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No Mention of Israel in Obama’s Audacity of Hope

Just after I completed Barack Obama’s The Audacity of Hope: Thoughts on Reclaiming the American Dream yesterday, I noted the author’s acknowledgment of Samantha Power as deserving of “special mention” for combing over each chapter as if it were hers.  As I read that reference to the anti-Israel academic, I recalled that Obama had not once mentioned the Jewish State in the book.

So, I checked the index which confirmed my recollection. No listing for Israel. And this in a book with a 54-page chapter, “The World Beyond Our Borders.” In that chapter, Obama offers a brief diplomatic history of the United States going back to the World War II (and gives very short shrift to Ronald Reagan’s role in winning the Cold War). He doesn’t mention the founding of the Jewish State or its role as a bulwark of democracy in a region of tyranny.  

(For that matter, he doesn’t mention France nor that nation’s former president Jacques Chirac and his government’s role in sowing anti-American sentiment in the run-up to the liberation of Iraq.)

Let’s see, he all but ignores those nations which owe their freedom and democracy to American force of arms. And doesn’t even mention one of our strongest allies in the Middle East.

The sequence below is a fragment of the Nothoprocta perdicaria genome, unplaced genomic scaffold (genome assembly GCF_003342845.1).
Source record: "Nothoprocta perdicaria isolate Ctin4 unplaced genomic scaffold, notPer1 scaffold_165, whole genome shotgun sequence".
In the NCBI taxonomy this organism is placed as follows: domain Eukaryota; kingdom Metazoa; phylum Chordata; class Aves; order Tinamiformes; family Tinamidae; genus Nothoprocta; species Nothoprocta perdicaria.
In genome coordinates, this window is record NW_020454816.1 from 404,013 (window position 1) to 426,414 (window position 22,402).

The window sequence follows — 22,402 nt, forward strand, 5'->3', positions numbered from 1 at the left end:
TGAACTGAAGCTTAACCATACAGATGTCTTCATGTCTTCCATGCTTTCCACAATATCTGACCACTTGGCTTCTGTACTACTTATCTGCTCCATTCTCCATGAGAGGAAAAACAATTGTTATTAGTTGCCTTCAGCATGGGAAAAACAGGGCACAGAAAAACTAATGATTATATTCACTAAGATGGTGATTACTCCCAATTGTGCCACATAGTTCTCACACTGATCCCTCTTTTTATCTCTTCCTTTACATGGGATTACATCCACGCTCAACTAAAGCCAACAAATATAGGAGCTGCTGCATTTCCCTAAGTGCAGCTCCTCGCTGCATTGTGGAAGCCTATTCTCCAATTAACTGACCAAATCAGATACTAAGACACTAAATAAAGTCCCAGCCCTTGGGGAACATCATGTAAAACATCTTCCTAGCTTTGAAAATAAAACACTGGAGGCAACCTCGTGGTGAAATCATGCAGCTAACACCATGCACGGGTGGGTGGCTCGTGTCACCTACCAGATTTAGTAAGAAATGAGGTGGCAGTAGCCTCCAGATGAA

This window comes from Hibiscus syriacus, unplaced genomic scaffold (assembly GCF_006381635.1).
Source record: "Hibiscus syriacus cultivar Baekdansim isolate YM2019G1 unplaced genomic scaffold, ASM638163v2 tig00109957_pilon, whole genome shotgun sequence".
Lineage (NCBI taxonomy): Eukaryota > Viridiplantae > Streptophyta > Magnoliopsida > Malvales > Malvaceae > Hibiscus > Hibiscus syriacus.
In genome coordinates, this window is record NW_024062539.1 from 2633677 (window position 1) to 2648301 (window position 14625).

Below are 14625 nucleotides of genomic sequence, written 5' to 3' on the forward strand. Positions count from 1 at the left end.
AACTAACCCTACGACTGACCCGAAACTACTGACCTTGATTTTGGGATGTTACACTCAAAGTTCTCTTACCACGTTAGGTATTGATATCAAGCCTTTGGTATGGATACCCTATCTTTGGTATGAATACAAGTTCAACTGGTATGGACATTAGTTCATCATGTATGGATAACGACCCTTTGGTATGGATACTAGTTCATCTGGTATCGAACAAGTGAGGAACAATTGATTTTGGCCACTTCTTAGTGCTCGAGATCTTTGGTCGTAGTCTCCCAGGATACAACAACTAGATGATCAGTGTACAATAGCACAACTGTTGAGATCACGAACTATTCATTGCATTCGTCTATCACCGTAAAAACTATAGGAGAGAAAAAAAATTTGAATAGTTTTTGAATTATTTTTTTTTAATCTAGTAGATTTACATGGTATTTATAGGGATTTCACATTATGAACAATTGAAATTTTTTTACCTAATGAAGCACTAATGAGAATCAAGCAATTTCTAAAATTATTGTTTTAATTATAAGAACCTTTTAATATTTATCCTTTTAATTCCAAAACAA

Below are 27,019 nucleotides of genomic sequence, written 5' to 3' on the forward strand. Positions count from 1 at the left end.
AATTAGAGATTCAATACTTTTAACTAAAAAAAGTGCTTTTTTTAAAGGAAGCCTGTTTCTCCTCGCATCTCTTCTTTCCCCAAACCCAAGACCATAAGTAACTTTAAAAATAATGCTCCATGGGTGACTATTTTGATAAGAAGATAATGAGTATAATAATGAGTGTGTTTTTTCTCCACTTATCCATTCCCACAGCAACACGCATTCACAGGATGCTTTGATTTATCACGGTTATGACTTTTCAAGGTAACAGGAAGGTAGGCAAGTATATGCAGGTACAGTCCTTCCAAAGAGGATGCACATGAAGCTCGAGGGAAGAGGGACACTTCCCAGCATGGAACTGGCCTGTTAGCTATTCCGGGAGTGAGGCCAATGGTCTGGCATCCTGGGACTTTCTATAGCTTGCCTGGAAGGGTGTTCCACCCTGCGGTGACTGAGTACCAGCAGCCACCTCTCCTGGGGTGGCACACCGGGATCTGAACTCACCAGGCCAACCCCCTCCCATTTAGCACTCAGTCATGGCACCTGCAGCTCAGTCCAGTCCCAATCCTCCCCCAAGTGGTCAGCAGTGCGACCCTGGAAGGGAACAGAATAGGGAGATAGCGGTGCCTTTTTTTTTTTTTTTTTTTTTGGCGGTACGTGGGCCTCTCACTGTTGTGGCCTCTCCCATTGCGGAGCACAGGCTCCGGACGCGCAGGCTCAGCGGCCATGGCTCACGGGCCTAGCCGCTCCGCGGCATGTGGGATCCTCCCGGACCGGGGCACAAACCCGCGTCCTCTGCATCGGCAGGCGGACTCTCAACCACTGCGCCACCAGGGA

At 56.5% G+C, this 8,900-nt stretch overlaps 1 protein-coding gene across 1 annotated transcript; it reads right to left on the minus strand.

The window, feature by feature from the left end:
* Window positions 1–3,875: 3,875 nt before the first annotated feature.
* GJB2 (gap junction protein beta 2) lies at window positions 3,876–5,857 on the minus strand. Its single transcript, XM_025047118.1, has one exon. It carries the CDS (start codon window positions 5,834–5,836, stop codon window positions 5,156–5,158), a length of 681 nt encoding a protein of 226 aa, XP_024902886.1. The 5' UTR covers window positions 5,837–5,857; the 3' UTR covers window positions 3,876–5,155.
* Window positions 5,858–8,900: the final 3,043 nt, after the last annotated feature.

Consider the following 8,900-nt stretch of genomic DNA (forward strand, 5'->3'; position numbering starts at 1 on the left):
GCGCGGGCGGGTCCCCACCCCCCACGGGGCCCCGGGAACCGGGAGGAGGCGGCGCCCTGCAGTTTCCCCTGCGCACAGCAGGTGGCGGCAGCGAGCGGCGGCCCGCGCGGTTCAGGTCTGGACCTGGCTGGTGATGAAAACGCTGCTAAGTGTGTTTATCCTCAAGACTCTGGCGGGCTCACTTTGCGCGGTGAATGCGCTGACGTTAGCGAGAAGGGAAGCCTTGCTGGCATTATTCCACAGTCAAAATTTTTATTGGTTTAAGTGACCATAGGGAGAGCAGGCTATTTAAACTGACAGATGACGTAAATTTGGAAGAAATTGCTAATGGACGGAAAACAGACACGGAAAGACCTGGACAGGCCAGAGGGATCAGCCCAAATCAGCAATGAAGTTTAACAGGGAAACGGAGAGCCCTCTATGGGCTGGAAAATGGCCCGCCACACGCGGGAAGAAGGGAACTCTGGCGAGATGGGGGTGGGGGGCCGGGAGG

In his defense, he could say that he offers only one chapter on foreign policy. But, leaving out Israel while acknowledging an anti-Israel academic (since dismissed from his campaign) is a pretty striking omission. And one which supporters of Israel should bear in mind when considering how to vote this November.



  1. What’s his latest flip-flop on Jerusalem?

    Comment by ThatGayConservative — September 21, 2008 @ 4:43 am - September 21, 2008

  2. BTW, we’re supposed to be “self-loathing”, but an anti-Semite Jew like George Soros is the greatest thing since sliced bread?

    Comment by ThatGayConservative — September 21, 2008 @ 6:22 am - September 21, 2008

  3. Well, if he did mention Israel, he would have probably been just making a “bad word choice.”

    Comment by Mitchell Blatt — September 21, 2008 @ 10:34 am - September 21, 2008

  4. […] interesting catch by Dan Black: for a guy who swears that Israel is close to his heart (”I deeply understood the Zionist […]

    Pingback by Commentary » Blog Archive » Flotsam and Jetsam — September 21, 2008 @ 10:55 am - September 21, 2008

  5. I knew it – Barry is the candidate of Imagination, too:

    Imagine there no countries
    It isn’t hard to do
    Nothing to kill or die for
    And no religion, too

    Comment by Jeremayakovka — September 21, 2008 @ 11:16 am - September 21, 2008

    Obama supporters are foolish to think that he will never betray them.
    Obama was a close friend of Pastor Wright for TWENTY YEARS.
    Obama threw Wright under the bus for personal ambition.
    McCain would not betray his country even after 5 years of torture.
    You can put lipstick on a traitor, but he’s still a traitor.

    Comment by Gina — September 21, 2008 @ 1:07 pm - September 21, 2008

  7. […] of this post. Dan at GayPatriot just finished reading Obama’s book and notes that there are 54 pages on “The World Beyond Our Borders” and Israel isn’t mentioned. Not even […]